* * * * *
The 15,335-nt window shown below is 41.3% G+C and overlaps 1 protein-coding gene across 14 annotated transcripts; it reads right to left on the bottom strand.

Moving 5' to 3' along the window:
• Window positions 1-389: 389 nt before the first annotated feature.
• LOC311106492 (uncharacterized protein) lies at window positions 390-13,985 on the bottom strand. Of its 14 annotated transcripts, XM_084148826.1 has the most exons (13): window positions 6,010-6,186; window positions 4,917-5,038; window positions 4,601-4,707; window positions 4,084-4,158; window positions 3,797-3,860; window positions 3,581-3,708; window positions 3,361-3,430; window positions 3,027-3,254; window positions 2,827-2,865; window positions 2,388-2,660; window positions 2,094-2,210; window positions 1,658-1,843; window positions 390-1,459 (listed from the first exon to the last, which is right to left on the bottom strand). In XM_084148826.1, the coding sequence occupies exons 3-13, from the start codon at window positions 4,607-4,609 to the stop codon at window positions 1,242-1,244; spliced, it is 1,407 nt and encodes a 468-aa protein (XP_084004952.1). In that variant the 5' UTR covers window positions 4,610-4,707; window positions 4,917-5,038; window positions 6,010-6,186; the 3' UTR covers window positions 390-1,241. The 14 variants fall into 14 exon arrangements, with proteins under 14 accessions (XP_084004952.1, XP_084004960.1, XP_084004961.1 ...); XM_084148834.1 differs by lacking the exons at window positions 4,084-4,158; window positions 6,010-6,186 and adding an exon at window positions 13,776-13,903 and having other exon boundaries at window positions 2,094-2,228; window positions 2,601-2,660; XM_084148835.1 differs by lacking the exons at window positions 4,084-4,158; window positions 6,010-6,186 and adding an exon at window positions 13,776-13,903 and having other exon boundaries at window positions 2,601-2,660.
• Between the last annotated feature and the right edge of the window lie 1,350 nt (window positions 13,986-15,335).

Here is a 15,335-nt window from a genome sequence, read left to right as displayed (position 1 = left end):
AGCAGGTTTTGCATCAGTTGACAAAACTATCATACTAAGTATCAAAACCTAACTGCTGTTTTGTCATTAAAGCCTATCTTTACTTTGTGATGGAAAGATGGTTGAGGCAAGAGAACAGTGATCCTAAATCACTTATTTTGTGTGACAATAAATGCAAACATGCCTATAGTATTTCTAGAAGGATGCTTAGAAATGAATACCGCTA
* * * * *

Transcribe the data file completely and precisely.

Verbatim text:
The 15,335-nt window shown below is 41.3% G+C and overlaps 1 protein-coding gene across 14 annotated transcripts; it reads right to left on the bottom strand.

Moving 5' to 3' along the window:
• Window positions 1-389: 389 nt before the first annotated feature.
• LOC311106492 (uncharacterized protein) lies at window positions 390-13,985 on the bottom strand. Of its 14 annotated transcripts, XM_084148826.1 has the most exons (13): window positions 6,010-6,186; window positions 4,917-5,038; window positions 4,601-4,707; window positions 4,084-4,158; window positions 3,797-3,860; window positions 3,581-3,708; window positions 3,361-3,430; window positions 3,027-3,254; window positions 2,827-2,865; window positions 2,388-2,660; window positions 2,094-2,210; window positions 1,658-1,843; window positions 390-1,459 (listed from the first exon to the last, which is right to left on the bottom strand). In XM_084148826.1, the coding sequence occupies exons 3-13, from the start codon at window positions 4,607-4,609 to the stop codon at window positions 1,242-1,244; spliced, it is 1,407 nt and encodes a 468-aa protein (XP_084004952.1). In that variant the 5' UTR covers window positions 4,610-4,707; window positions 4,917-5,038; window positions 6,010-6,186; the 3' UTR covers window positions 390-1,241. The 14 variants fall into 14 exon arrangements, with proteins under 14 accessions (XP_084004952.1, XP_084004960.1, XP_084004961.1 ...); XM_084148834.1 differs by lacking the exons at window positions 4,084-4,158; window positions 6,010-6,186 and adding an exon at window positions 13,776-13,903 and having other exon boundaries at window positions 2,094-2,228; window positions 2,601-2,660; XM_084148835.1 differs by lacking the exons at window positions 4,084-4,158; window positions 6,010-6,186 and adding an exon at window positions 13,776-13,903 and having other exon boundaries at window positions 2,601-2,660.
• Between the last annotated feature and the right edge of the window lie 1,350 nt (window positions 13,986-15,335).

Here is a 15,335-nt window from a genome sequence, read left to right as displayed (position 1 = left end):
AGCAGGTTTTGCATCAGTTGACAAAACTATCATACTAAGTATCAAAACCTAACTGCTGTTTTGTCATTAAAGCCTATCTTTACTTTGTGATGGAAAGATGGTTGAGGCAAGAGAACAGTGATCCTAAATCACTTATTTTGTGTGACAATAAATGCAAACATGCCTATAGTATTTCTAGAAGGATGCTTAGAAATGAATACCGCTA